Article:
In my new position as a salaried teacher at my church, I’ve been able to do what I love best: develop courses and then offer them to a group of Christians who are characterized by an eagerness to learn more. I recently completed “C. S. Lewis on Life, Death, and Eternity” and am now addressing a class of more than 50 each week on the topic of Early Church History.
Throughout my adult life, I’ve always had a deep interest in this time period, as the church began and found its way into the world, eventually eclipsing the old religions of the Roman Empire. It’s a fascinating story, filled with drama, intrigue, hardship, and victories. Last week, I embarked on an explanation of the issue of heresies in the early church and how they were handled. The life of Christ through the Holy Spirit infused this early church, but it did need to come to grips with a settled theology: it needed to figure out what was essential to believe and what had to be avoided in order to carry forth the mission Christ gave to create disciples. Theology—an explanation of what we believe and why—came to the forefront.
What are the essentials of this theology? With what should we be concerned as committed Christians? I did my best to come up with a list of what I consider the essentials.
While there are a number of attempts to explain how the Trinity functions, it is nevertheless clear that there is a Father, a Son, and a Spirit. The nature of the Godhead is a fundamental starting point in understanding the faith. The problem of sin and the solution through Christ’s suffering on the Cross cannot be removed from the faith without destroying the faith. Again, there are different theological opinions on how the atonement works, but the fact that it is the only way to take care of the sin that separates man from God is not in question for Christian orthodoxy.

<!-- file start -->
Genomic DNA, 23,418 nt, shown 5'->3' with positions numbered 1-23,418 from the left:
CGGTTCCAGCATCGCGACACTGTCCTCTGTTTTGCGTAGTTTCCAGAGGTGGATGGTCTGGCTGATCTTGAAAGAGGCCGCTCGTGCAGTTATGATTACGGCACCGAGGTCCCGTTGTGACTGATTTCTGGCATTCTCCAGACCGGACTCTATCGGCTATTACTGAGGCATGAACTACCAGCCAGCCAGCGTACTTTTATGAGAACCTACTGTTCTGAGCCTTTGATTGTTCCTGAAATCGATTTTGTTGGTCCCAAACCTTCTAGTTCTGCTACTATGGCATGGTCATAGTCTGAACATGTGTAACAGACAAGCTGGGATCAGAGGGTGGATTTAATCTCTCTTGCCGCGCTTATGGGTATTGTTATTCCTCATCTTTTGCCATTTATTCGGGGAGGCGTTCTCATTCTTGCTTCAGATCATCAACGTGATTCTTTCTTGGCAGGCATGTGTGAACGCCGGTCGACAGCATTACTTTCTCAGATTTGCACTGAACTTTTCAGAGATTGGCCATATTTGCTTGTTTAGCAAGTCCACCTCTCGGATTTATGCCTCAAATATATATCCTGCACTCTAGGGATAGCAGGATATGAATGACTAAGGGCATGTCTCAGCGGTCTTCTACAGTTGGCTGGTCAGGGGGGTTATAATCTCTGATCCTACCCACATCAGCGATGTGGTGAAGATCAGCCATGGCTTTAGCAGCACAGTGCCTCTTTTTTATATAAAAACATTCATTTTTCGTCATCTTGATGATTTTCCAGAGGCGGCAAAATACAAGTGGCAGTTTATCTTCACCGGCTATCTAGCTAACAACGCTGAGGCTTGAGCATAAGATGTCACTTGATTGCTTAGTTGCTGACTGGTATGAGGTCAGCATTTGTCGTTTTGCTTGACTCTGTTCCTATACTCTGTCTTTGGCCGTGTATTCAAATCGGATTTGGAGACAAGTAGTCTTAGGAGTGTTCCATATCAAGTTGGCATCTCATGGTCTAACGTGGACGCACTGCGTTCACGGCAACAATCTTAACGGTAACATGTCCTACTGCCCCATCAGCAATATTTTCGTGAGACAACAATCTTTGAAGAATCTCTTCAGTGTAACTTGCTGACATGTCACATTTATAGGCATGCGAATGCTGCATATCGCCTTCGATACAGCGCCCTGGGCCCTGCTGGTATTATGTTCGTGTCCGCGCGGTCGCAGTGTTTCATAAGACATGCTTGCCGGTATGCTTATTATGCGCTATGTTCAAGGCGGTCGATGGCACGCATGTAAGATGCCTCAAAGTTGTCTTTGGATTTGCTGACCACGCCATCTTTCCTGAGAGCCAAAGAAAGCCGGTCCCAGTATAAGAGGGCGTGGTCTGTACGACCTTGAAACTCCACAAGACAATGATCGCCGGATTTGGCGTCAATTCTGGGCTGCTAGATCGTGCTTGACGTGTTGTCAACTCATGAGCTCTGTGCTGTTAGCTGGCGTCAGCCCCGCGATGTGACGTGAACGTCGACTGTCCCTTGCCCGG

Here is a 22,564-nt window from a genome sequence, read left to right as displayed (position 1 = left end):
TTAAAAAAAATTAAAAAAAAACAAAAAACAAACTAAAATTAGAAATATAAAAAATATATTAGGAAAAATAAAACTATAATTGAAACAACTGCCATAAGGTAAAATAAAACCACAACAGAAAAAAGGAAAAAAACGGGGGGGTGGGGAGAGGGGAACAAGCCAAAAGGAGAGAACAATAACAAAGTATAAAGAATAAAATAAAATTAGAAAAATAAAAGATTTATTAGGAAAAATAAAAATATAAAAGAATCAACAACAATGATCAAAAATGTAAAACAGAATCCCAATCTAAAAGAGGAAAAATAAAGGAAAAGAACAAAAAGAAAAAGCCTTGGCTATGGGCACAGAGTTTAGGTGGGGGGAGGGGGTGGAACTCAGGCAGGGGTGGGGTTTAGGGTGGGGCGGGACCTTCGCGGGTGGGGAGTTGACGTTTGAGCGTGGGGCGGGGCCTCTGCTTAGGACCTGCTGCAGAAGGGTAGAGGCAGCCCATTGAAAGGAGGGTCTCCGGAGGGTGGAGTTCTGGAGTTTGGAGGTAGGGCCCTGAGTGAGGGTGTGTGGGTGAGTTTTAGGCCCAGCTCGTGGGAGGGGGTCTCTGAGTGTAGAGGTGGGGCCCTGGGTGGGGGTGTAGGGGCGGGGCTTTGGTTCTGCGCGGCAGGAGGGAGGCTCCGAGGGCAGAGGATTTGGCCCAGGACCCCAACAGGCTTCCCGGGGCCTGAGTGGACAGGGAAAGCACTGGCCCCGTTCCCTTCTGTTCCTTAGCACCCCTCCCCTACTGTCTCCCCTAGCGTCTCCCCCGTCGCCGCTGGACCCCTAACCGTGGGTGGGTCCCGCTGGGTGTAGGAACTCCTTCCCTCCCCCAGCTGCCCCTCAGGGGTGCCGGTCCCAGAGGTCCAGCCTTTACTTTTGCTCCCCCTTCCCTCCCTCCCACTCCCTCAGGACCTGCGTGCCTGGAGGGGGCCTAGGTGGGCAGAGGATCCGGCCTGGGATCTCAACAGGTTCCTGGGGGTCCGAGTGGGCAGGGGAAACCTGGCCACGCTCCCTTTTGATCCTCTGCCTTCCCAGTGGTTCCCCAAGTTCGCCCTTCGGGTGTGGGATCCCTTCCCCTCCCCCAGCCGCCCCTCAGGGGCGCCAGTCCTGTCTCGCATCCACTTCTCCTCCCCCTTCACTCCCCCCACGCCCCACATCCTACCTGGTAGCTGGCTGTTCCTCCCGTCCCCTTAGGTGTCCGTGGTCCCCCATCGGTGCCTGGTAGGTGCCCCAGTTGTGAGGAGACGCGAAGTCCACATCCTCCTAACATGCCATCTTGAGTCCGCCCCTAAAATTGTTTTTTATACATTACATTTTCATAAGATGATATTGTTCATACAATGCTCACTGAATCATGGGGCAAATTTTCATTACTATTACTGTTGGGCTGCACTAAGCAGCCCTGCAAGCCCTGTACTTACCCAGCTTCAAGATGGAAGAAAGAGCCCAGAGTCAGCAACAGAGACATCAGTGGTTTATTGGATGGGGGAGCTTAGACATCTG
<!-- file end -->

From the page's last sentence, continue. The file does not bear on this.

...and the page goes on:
As the apostle Paul stated, if Christ was not raised bodily from the dead, our faith is futile and we are of all people the most to be pitied. Only through repentance, faith, and obedience is the Christian life a reality, and we await the Second Coming and the final judgment. These are all essentials.
Just being sincere about what one believes is not enough; one can be sincerely wrong.
All of which leads to the matter of what constitutes heresy. Here’s the definition I presented to the class.
Notice that last part highlighted in yellow. I believe it is necessary to make a clear distinction between a genuine heresy and simply a difference of opinion on matters that are not part of the essentials. I’ve already remarked that even with those essentials, people can have varying explanations for how they should be understood. What, then, of other issues like baptism, communion, or, in America, even the drinking of alcohol? If I don’t think baptism is right without immersion, are you a heretic for not immersing? Conversely, as we saw in the Reformation, when the Anabaptists concluded that immersion was the only legitimate way to baptize, both the Catholics and other Protestant reformers disagreed so strongly with them that they even executed them as heretics.
This is where the church through the ages has gone very wrong, failing to make the distinction between heresy and different interpretations of Scripture. I found this quote that I thought was to the point:
This introduction to heresy was foundational going forward. After presenting what you see here, I did go into a discussion of the Gnostic heresy that plagued the early church. What I hope is that this helped my class see the difference more clearly—a heresy rejects an essential of the faith; a difference of opinion on disputable matters does not.
As Paul admonished the Roman Christians in chapter 14 of his letter, “Accept him whose faith is weak, without passing judgment on disputable matters. . . . Who are you to judge someone else’s servant? To his own master he stands or falls. And he will stand, for the Lord is able to make him stand.”
May we be firm in the essentials of the faith, but may we also give latitude in the non-essentials.